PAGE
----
The Night I Met Ray Bradbury

Ray Bradbury died yesterday, June 5 2012. A big slice of American popular culture went with him. His contributions to our collective imagination were huge.
A little over twenty years ago, before I was a published author myself, I went to hear Ray Bradbury speak at the Woodland Hills Public Library. This was the library I grew up in, and Bradbury was one of the writers I admired most. I’d read The Illustrated Man in junior high school, and it was one of those books you read that just blows you away. It was the imagination on fire and set free, and I knew I wanted to be able to do something like that someday.

His talk that night was full of sprightly fun and reminiscences. I took notes on some of the things he said:

• Do word associations, as a way of letting your subconscious tell you what is inside you.

• Creating is NOT about fame, NOT about money. It's about having fun.

• Just do it.

• 2,000 words a day for 57 years. That wasn't work. That was fun!

• The intellectuals want us to believe it's no good unless it's tortured. The hell with that!

• Do what you love. Let it out into the world. If you're lucky, you'll get some money. But if you don't, do it anyway.

• “I work for free. I haven't made any money on any of my plays. But I love theatre. And I put up productions around town. And when I see the actors who've been in them on the street, we embrace, because we did what we loved and we had this experience together. For free. All the money went to my actors.”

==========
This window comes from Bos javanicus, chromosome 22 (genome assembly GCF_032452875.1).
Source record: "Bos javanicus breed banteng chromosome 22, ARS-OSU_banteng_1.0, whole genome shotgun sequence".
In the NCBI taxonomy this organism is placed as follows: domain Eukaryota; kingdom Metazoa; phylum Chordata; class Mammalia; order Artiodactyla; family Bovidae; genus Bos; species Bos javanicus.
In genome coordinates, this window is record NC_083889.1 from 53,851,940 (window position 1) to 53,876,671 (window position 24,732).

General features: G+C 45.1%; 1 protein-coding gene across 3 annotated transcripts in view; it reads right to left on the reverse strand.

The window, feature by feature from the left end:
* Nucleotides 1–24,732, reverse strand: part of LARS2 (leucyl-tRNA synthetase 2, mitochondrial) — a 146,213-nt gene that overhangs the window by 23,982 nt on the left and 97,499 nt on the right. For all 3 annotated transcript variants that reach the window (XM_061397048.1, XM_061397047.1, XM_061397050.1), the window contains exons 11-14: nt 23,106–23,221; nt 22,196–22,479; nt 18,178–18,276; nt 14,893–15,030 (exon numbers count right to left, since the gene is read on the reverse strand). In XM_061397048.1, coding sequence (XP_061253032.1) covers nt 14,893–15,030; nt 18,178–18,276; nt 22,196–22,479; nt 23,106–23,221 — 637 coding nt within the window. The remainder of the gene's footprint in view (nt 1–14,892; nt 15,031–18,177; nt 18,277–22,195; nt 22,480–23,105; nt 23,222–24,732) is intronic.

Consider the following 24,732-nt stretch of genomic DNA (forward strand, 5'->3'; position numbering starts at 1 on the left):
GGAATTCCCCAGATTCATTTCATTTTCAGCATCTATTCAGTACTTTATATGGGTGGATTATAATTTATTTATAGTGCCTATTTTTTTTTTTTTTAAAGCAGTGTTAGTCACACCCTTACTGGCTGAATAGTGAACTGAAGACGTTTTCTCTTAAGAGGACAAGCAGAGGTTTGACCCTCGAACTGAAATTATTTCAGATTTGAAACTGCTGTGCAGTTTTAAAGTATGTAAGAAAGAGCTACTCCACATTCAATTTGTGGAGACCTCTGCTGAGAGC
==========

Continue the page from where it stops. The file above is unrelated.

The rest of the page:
• Don't think while you're doing it. Think after it's done.

• He uses no outlines, nothing. He wakes up in the morning and lays in bed until his characters, his voices, compel him to “scramble to the typer” and record them before they get away.

He signed books after his talk, so I stood in line with my treasured copy of ZEN IN THE ART OF WRITING, his essays on creativity and the craft. I introduced myself and we shook hands.

"Are you a writer?" he asked.

I quoted from the book: "'Stay drunk on writing so reality cannot destroy you.'"

He laughed and said, "Oh, you must!"

I asked him if he set himself a daily quota, and he said, “No, I let my love determine how much I write."

"Ah, so you fall in love daily?"

"That's right."

He signed my book. "Do you write every day?" he asked.

"Five days a week," I said. "Weekends are for my family."

He laughed again. "That's the way to do it!"

He offered his hand again and said, "God bless you."

And off I went into the night, feeling blessed indeed for having had the chance to talk to one of the legends of our literature.

Ray Bradbury, American original. Rest in Peace.
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